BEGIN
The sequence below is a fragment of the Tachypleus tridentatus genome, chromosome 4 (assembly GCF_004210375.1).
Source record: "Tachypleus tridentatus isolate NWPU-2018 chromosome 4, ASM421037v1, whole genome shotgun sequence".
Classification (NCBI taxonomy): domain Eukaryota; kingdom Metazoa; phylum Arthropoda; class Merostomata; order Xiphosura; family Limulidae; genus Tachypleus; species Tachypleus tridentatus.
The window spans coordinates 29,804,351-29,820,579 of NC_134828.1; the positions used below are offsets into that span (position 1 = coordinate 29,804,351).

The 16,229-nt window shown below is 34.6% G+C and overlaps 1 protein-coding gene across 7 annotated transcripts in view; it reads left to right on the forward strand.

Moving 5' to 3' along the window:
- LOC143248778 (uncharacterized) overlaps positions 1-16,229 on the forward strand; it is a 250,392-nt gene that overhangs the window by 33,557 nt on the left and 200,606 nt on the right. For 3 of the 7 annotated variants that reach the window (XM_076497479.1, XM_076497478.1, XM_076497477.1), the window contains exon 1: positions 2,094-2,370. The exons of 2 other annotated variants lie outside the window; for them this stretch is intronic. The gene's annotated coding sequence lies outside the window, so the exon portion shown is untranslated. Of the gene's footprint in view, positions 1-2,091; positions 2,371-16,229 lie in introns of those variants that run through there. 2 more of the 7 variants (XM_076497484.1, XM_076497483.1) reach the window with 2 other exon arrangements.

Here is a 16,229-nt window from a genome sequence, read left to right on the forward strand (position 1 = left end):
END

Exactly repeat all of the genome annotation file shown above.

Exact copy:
The sequence below is a fragment of the Tachypleus tridentatus genome, chromosome 4 (assembly GCF_004210375.1).
Source record: "Tachypleus tridentatus isolate NWPU-2018 chromosome 4, ASM421037v1, whole genome shotgun sequence".
Classification (NCBI taxonomy): domain Eukaryota; kingdom Metazoa; phylum Arthropoda; class Merostomata; order Xiphosura; family Limulidae; genus Tachypleus; species Tachypleus tridentatus.
The window spans coordinates 29,804,351-29,820,579 of NC_134828.1; the positions used below are offsets into that span (position 1 = coordinate 29,804,351).

The 16,229-nt window shown below is 34.6% G+C and overlaps 1 protein-coding gene across 7 annotated transcripts in view; it reads left to right on the forward strand.

Moving 5' to 3' along the window:
- LOC143248778 (uncharacterized) overlaps positions 1-16,229 on the forward strand; it is a 250,392-nt gene that overhangs the window by 33,557 nt on the left and 200,606 nt on the right. For 3 of the 7 annotated variants that reach the window (XM_076497479.1, XM_076497478.1, XM_076497477.1), the window contains exon 1: positions 2,094-2,370. The exons of 2 other annotated variants lie outside the window; for them this stretch is intronic. The gene's annotated coding sequence lies outside the window, so the exon portion shown is untranslated. Of the gene's footprint in view, positions 1-2,091; positions 2,371-16,229 lie in introns of those variants that run through there. 2 more of the 7 variants (XM_076497484.1, XM_076497483.1) reach the window with 2 other exon arrangements.

Here is a 16,229-nt window from a genome sequence, read left to right on the forward strand (position 1 = left end):